Novel coronavirus disease is caused by SARS-CoV-2, an extremely virulent strain of coronavirus that is responsible for an increasing number of illnesses and deaths, globally. According to the World Health Organization, ?SARS-CoV-2 is transmitted via droplets and fomites during close unprotected contact between an infector and an infectee?. A recent study has shown that these virions can be airborne for at least 30 minutes and be active on the aerosol droplets up to three hours. Non-pharmaceutical protection is essential to stunt the spread of this virus. As of March 19, 2020, the Center for Disease Control?s official guidelines include non-optimal reuse of surgical masks for extended periods of time. Then, on March 27, 2020, the World Health Organization declared a critical emergency on personal protection equipment. The reuse of masks puts healthcare workers, first line responders, patients, and the community at risk. The aim of this research project between the University of Texas-Austin and the University of Florida Health Shands Hospital is to develop and implement a rapid protocol for extended use of surgical and N95 masks. The researchers will develop a fast, simple procedure for turning passive masks into active protective gear.

This proposal addresses a critical need to improve personal protection equipment during the coronavirus crisis. A new extended use protocol for masks will render immediate benefits to the healthcare community. An enhanced mechanistic understanding of virion capture and inactivation at nano-bio interfaces will have wide applicability in the design of personal protective equipment. This research project has the following objectives: (i) obtain masks from the Shands hospital, treat them with surfactants, ultraviolet-C ray, and steam, and then characterize the efficacy of each treatment using viability tests, (ii) modify mask surfaces with surfactant-modified (sodium lauryl sulfate, butadines, or stearoyl lactylate) carbon particles (activated carbon, carbon quantum dots, or nano-diamond) at different ratios and moisture content and then test their efficacy in attaching and inactivating coronaviruses, (iii) understand the mechanisms of virus attachment and inactivation, and (iv) implement a rapid extended mask-use program. The outcomes from this project should have critical and widespread scientific and public health impacts. The modified masks could provide needed support to the depleted mask-inventory of health care providers.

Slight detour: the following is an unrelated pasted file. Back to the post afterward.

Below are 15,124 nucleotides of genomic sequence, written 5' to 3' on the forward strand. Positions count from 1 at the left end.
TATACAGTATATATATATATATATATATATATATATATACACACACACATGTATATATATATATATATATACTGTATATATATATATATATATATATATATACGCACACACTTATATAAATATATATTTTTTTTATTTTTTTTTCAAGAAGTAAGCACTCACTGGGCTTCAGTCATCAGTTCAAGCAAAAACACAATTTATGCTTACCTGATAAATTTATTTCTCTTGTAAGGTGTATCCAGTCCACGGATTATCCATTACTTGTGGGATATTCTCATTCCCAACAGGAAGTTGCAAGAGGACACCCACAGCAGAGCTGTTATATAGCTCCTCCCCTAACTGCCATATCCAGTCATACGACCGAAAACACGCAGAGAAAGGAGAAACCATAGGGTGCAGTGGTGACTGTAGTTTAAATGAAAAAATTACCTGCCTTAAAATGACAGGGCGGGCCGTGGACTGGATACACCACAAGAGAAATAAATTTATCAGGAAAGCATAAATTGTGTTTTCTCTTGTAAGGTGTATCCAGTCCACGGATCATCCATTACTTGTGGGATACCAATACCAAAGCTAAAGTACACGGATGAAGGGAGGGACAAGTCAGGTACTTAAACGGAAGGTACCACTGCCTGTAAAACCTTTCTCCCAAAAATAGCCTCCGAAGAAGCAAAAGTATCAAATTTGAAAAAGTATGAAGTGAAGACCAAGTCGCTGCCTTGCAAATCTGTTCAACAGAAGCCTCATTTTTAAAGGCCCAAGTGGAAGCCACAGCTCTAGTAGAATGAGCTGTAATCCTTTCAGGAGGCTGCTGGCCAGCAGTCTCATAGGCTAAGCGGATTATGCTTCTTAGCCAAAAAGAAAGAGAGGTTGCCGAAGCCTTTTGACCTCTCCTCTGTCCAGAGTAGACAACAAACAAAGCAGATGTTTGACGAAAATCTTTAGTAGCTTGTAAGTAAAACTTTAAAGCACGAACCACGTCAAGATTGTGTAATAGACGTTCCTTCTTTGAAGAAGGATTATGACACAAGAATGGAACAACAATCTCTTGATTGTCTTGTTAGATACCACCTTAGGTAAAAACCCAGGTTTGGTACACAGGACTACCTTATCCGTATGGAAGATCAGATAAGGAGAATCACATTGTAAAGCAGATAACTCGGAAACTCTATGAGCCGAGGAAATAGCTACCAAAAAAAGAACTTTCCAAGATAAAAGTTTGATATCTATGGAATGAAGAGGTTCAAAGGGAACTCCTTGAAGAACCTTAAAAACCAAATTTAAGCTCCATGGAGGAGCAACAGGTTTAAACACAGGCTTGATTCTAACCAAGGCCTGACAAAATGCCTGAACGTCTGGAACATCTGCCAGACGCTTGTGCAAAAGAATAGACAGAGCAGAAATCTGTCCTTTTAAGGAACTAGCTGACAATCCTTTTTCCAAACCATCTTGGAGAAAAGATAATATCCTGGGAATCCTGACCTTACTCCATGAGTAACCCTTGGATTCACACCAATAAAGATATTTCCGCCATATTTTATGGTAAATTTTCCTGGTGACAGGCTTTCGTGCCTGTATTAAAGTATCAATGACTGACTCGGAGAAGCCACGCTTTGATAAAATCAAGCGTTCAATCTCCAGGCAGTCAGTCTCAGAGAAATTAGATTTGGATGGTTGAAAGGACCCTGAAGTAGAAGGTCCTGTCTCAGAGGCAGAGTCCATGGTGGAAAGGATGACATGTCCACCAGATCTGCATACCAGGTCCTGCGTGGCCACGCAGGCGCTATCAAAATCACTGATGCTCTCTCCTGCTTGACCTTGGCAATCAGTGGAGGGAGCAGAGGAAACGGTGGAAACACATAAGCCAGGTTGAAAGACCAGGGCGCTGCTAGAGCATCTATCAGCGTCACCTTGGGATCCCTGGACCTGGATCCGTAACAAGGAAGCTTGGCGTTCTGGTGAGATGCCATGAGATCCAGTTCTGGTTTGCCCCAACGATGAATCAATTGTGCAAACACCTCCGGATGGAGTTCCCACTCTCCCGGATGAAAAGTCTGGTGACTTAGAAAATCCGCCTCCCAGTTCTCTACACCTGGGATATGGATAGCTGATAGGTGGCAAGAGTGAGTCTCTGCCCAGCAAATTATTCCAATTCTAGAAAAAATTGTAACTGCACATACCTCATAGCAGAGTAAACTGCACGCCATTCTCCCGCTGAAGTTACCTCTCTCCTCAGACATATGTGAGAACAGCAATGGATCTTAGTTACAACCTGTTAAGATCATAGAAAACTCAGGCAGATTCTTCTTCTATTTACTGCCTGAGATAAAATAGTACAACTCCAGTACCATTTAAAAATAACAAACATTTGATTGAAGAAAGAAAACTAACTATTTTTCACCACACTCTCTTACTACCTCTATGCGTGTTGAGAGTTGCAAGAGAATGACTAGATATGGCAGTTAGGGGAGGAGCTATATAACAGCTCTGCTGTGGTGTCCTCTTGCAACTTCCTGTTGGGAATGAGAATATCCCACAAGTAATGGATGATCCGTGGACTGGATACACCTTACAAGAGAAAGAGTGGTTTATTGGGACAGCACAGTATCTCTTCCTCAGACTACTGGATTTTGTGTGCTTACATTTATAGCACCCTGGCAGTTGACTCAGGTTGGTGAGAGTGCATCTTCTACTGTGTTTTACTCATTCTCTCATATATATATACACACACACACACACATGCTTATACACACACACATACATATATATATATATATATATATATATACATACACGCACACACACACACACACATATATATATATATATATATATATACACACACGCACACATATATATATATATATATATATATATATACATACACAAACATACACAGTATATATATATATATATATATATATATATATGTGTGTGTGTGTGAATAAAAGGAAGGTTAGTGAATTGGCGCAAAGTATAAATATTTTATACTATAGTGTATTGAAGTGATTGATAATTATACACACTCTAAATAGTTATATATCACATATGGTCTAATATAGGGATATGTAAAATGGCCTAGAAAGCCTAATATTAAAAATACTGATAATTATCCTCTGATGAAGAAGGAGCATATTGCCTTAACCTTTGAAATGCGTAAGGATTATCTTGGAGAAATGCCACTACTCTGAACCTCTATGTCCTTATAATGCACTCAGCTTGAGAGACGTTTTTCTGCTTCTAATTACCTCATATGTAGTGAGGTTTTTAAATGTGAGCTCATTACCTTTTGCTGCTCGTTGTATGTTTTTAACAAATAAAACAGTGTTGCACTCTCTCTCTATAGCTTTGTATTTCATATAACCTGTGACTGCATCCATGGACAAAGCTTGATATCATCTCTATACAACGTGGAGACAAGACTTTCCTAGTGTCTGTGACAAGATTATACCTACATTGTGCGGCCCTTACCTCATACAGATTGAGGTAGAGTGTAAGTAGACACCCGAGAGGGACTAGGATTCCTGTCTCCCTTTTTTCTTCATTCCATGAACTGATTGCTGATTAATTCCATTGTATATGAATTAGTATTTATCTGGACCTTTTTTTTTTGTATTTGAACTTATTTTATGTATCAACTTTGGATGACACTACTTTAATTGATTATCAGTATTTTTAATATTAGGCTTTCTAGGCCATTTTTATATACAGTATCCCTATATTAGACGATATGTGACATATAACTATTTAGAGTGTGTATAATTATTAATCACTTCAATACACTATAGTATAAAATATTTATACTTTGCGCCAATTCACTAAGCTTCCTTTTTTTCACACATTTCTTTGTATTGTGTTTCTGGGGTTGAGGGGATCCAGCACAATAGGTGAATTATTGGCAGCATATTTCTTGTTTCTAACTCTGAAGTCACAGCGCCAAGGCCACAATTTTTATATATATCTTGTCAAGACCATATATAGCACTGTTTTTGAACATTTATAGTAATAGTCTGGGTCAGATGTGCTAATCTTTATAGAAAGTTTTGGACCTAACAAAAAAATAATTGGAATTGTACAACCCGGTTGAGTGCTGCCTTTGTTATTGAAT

This award reflects NSF's statutory mission and has been deemed worthy of support through evaluation using the Foundation's intellectual merit and broader impacts review criteria.

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University of Texas Austin
United States
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